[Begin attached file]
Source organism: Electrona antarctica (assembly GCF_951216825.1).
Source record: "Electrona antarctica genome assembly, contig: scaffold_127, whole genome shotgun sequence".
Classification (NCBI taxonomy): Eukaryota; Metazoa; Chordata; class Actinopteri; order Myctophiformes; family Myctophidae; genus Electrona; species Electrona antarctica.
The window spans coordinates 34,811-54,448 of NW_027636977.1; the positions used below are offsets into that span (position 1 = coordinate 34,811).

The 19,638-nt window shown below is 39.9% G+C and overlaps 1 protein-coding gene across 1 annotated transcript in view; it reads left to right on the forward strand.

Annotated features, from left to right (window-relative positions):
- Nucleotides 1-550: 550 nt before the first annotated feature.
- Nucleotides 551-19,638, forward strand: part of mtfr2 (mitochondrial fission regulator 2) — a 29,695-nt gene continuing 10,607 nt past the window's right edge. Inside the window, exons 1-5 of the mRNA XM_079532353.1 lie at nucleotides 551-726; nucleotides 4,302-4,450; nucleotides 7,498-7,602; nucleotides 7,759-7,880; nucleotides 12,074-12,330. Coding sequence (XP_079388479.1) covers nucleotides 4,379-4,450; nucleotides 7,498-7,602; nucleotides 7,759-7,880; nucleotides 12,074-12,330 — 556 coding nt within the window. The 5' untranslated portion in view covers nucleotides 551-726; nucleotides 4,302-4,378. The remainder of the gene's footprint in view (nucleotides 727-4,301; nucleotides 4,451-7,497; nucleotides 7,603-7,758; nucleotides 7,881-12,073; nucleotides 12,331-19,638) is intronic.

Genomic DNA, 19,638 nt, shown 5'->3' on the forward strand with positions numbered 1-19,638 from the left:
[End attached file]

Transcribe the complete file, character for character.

Source organism: Electrona antarctica (assembly GCF_951216825.1).
Source record: "Electrona antarctica genome assembly, contig: scaffold_127, whole genome shotgun sequence".
Classification (NCBI taxonomy): Eukaryota; Metazoa; Chordata; class Actinopteri; order Myctophiformes; family Myctophidae; genus Electrona; species Electrona antarctica.
The window spans coordinates 34,811-54,448 of NW_027636977.1; the positions used below are offsets into that span (position 1 = coordinate 34,811).

The 19,638-nt window shown below is 39.9% G+C and overlaps 1 protein-coding gene across 1 annotated transcript in view; it reads left to right on the forward strand.

Annotated features, from left to right (window-relative positions):
- Nucleotides 1-550: 550 nt before the first annotated feature.
- Nucleotides 551-19,638, forward strand: part of mtfr2 (mitochondrial fission regulator 2) — a 29,695-nt gene continuing 10,607 nt past the window's right edge. Inside the window, exons 1-5 of the mRNA XM_079532353.1 lie at nucleotides 551-726; nucleotides 4,302-4,450; nucleotides 7,498-7,602; nucleotides 7,759-7,880; nucleotides 12,074-12,330. Coding sequence (XP_079388479.1) covers nucleotides 4,379-4,450; nucleotides 7,498-7,602; nucleotides 7,759-7,880; nucleotides 12,074-12,330 — 556 coding nt within the window. The 5' untranslated portion in view covers nucleotides 551-726; nucleotides 4,302-4,378. The remainder of the gene's footprint in view (nucleotides 727-4,301; nucleotides 4,451-7,497; nucleotides 7,603-7,758; nucleotides 7,881-12,073; nucleotides 12,331-19,638) is intronic.

Genomic DNA, 19,638 nt, shown 5'->3' on the forward strand with positions numbered 1-19,638 from the left: